$18,161 in 14 theaters; PTA: $1,297; Cumulative: $231,820

Following a recent trend among rock-related documentaries, this one about the veteran English band had successful nationwide one night showings last Wednesday ($209,000 in 106 theaters) followed by streaming availability and a handful of holdovers. Those limited dates performed about the same in 14 theaters as the one-night ones, with at this point most of the action on-line.

What comes next: Unlike the breakout success “The Beatles – Eight Days a Week,” this doesn’t look like it will have a significant parallel theatrical life.

“By Sidney Lumet” (Augusta) – Metacritic: 62; Festivals include: Cannes 2015, Tribeca 2016
$6,000 in 1 theater; PTA: $6,000

Scoring a coup in its New York Lincoln Plaza Theater booking, this interview with the director of “12 Angry Men” and “Dog Day Afternoon” among many others did a respectable gross. Any sort of theatrical play for a niche film like this is unusual, which makes the result that much more impressive.

What comes next: Los Angeles’ prime Royal Theater opens this Friday, then later big city arthouse dates. This eventually will show up on PBS’ American Masters series.

“Ae Dil Hai Mushkil” (20th Century Fox)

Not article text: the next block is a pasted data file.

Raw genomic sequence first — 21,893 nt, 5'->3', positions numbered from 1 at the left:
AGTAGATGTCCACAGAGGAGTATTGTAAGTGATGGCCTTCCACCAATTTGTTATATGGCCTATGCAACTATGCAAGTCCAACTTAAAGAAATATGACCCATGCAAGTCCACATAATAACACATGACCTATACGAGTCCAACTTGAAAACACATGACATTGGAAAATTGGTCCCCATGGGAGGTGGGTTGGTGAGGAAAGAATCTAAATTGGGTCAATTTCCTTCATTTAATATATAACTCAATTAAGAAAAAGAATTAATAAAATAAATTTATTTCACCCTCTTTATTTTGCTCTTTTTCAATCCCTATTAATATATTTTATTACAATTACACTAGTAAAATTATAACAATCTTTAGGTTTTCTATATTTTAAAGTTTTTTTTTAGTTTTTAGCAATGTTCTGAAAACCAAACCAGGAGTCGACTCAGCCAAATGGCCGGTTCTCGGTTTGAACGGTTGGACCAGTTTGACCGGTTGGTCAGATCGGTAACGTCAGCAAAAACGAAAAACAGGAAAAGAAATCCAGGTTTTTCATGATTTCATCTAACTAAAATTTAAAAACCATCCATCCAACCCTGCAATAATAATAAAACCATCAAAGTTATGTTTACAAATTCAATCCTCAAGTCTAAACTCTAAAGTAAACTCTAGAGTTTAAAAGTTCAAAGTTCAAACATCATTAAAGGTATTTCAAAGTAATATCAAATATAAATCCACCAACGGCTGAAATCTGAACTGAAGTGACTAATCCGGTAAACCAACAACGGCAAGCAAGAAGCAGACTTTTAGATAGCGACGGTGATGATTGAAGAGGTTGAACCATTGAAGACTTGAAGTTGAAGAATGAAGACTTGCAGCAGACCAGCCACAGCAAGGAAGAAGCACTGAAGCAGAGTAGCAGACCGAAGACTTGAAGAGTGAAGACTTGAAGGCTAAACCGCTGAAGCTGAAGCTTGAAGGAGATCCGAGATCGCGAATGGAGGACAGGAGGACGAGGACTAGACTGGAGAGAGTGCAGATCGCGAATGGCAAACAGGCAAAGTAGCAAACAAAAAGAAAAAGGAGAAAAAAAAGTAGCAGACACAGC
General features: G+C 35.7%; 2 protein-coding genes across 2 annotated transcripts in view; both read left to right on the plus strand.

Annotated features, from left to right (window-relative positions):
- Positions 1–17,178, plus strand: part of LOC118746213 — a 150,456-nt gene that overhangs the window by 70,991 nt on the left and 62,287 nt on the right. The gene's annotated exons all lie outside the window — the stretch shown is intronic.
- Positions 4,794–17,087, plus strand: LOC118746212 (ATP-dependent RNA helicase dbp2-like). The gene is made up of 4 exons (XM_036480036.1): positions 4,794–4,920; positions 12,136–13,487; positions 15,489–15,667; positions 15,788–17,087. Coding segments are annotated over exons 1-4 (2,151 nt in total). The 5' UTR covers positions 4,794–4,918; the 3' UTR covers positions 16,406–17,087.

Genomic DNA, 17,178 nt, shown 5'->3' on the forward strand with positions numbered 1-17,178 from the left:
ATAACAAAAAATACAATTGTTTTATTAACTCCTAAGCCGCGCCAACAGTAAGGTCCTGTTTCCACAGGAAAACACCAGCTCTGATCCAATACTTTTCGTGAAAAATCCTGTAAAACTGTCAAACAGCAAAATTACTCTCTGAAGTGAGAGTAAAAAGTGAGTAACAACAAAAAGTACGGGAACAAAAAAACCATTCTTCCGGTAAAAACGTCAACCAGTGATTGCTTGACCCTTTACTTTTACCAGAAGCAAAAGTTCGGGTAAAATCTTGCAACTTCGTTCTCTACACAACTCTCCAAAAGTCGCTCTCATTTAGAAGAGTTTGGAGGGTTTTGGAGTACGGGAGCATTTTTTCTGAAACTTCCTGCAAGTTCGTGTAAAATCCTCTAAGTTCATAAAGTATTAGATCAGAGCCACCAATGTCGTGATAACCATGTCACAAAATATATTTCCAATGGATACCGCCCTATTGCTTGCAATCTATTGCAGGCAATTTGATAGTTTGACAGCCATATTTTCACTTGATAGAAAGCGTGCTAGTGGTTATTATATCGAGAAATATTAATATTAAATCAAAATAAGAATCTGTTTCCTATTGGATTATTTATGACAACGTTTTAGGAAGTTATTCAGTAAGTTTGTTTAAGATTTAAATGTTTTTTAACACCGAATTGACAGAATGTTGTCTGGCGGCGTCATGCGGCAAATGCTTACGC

$2,135,000 in 302 theaters; PTA: $7,070

Apart from his success in India, this is the fifth film with superstar Ranbir Kapoor to gross over $2 million in North America (“P.K.” reached $11 million) and his second to make the overall top ten. This romantic musical was backed by 20th Century Fox which has an aggressive international production operation.

What comes next: This should stick to its current theaters and head to a $4-5 million domestic total.

International releases:

“Kaashmora” (CineGalaxy/India) – (est.)$350,000 in 154 theaters
“Skivaay” (Big Pictures/India) – (est.)$350,000 in 143 theaters
“Mr. Donkey” (China Lion/China) – $81,350 in 20 theaters

Week Two

“Moonlight” (A24)
$900,826 in 36 theaters (+32); PTA: $25,023; Cumulative: $1,472,000

As great as the initial platform numbers were for Barry Jenkins’ gay coming of age Miami drama were last weekend, they didn’t guarantee similar response as it reached wider audiences. Lauded films such as  “The Master” and “Steve Jobs” have found themselves not replicating their success as they widened.